Ryanair has scored a victory against some of the online travel agents (OTAs) it has has been battling, but it admits that having them remove Ryanair flights from their websites ‘will reduce load factors’ in January and is likely to soften short-term yields.
The ruling followed a similar case in the UK High Court in October 2023 where the airline took popular OTA On The Beach to court. On that occasion the OTA won.
Ryanair has waged a campaign against the OTAs over the last couple of years, saying that the companies that it regards as ‘pirates’ have been artificially inflating prices for consumers on both seat bookings and ancillary services, as well as using falsified details, such as fake email addresses in order for the OTA website to place a booking on the airline’s site. This, according to Ryanair, made it impossible to contact customers in the event of flight cancellations or delays.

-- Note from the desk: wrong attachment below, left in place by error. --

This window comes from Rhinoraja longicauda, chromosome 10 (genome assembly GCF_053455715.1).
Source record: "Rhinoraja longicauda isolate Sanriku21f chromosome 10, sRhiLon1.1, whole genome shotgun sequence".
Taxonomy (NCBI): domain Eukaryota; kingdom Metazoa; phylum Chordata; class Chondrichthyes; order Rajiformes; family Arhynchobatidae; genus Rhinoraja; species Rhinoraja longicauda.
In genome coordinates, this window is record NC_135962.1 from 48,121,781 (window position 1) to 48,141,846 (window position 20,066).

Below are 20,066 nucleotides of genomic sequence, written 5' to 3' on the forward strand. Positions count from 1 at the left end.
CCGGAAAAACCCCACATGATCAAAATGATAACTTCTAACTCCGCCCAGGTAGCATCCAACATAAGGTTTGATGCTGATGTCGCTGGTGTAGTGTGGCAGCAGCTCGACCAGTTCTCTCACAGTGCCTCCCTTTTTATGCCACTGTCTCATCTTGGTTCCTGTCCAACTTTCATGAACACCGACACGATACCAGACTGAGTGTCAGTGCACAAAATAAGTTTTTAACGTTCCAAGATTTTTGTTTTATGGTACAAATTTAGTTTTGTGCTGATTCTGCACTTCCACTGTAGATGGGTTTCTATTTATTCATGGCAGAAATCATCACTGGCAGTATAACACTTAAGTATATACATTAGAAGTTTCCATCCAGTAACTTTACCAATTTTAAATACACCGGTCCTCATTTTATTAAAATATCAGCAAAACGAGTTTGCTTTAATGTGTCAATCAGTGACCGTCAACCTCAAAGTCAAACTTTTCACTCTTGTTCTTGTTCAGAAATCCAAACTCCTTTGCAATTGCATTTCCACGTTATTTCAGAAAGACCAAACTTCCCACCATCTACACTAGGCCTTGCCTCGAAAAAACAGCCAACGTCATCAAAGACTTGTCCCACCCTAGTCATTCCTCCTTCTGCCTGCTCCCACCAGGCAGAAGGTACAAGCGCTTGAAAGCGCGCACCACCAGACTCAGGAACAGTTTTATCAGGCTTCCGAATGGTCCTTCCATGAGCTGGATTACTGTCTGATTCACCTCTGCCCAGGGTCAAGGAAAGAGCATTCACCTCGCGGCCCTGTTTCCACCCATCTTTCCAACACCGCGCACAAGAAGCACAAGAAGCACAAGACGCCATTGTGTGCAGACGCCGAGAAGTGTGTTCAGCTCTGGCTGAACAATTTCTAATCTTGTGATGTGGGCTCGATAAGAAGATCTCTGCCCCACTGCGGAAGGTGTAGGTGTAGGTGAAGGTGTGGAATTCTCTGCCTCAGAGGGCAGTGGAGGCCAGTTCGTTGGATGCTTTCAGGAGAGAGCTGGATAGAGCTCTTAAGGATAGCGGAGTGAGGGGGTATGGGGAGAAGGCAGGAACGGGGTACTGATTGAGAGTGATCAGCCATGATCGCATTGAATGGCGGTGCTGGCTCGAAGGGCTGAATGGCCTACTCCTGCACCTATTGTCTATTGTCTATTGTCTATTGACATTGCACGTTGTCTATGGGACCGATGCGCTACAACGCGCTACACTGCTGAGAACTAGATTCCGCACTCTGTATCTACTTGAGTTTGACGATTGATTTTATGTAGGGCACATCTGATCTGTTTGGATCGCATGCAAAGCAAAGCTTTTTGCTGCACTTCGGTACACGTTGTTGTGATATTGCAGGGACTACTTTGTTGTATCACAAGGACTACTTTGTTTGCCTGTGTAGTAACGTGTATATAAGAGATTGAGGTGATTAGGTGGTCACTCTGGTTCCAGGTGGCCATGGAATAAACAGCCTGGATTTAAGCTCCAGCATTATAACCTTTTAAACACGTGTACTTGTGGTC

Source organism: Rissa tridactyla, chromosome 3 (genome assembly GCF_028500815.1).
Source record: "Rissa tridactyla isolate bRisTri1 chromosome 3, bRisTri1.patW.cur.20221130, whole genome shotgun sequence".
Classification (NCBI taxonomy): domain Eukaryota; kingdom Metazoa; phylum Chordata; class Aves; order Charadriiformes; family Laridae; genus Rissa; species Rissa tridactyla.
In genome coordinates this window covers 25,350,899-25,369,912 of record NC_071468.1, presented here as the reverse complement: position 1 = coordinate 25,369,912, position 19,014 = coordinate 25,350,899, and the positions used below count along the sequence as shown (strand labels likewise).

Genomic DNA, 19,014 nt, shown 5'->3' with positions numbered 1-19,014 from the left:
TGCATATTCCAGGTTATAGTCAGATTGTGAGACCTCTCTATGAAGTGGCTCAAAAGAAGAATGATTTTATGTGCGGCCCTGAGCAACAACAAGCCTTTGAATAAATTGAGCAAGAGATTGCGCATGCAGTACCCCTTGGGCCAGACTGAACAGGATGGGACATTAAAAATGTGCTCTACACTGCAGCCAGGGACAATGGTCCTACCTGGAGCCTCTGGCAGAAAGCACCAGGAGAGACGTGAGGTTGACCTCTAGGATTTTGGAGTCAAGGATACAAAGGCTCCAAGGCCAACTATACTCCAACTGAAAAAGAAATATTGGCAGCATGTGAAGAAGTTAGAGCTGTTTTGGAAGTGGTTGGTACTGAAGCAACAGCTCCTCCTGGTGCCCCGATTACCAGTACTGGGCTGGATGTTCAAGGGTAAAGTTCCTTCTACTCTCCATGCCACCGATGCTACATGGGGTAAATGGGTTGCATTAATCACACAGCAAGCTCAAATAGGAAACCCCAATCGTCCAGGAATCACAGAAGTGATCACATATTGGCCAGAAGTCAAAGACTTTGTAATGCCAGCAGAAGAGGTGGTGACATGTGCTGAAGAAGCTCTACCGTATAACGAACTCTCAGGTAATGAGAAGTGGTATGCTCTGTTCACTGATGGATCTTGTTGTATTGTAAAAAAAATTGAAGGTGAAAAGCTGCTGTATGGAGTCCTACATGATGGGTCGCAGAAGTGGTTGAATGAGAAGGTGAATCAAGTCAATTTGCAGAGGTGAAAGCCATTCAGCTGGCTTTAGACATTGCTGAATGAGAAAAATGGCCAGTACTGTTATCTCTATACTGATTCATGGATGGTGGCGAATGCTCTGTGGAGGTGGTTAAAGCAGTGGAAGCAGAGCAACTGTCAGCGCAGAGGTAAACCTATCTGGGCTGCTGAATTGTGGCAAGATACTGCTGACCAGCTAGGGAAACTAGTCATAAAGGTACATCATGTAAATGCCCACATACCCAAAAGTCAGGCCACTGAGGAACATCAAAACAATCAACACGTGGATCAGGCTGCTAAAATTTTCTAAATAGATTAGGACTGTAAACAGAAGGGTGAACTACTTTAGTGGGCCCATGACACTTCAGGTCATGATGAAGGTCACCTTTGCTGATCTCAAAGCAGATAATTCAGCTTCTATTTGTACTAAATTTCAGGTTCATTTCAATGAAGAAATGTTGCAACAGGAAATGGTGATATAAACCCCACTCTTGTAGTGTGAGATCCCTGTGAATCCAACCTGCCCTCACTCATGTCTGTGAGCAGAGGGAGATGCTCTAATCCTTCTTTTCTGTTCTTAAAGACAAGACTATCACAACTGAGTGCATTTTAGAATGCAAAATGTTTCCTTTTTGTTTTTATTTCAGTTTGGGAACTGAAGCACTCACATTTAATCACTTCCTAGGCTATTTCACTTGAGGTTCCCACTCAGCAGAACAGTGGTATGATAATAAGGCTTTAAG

Although the removal was welcomed by the airline, a statement from the airline cautioned: “While these OTA Pirates only account for a small fraction of Ryanair’s bookings, we expect the sudden removal of our flights from these OTA websites to reduce short term load factors by 1% or 2% in Dec and Jan and also to soften short term yields as we respond by making more low fares available directly to consumers. We do not expect this recent removal of OTA Pirate bookings will materially affect our FY24 traffic or PAT guidance”.
The airline’s fares will continue to be available through aggregators such as Google Flights, as these do not add mark ups to its prices, instead directing passengers to make their bookings directly on the Ryanair.com website.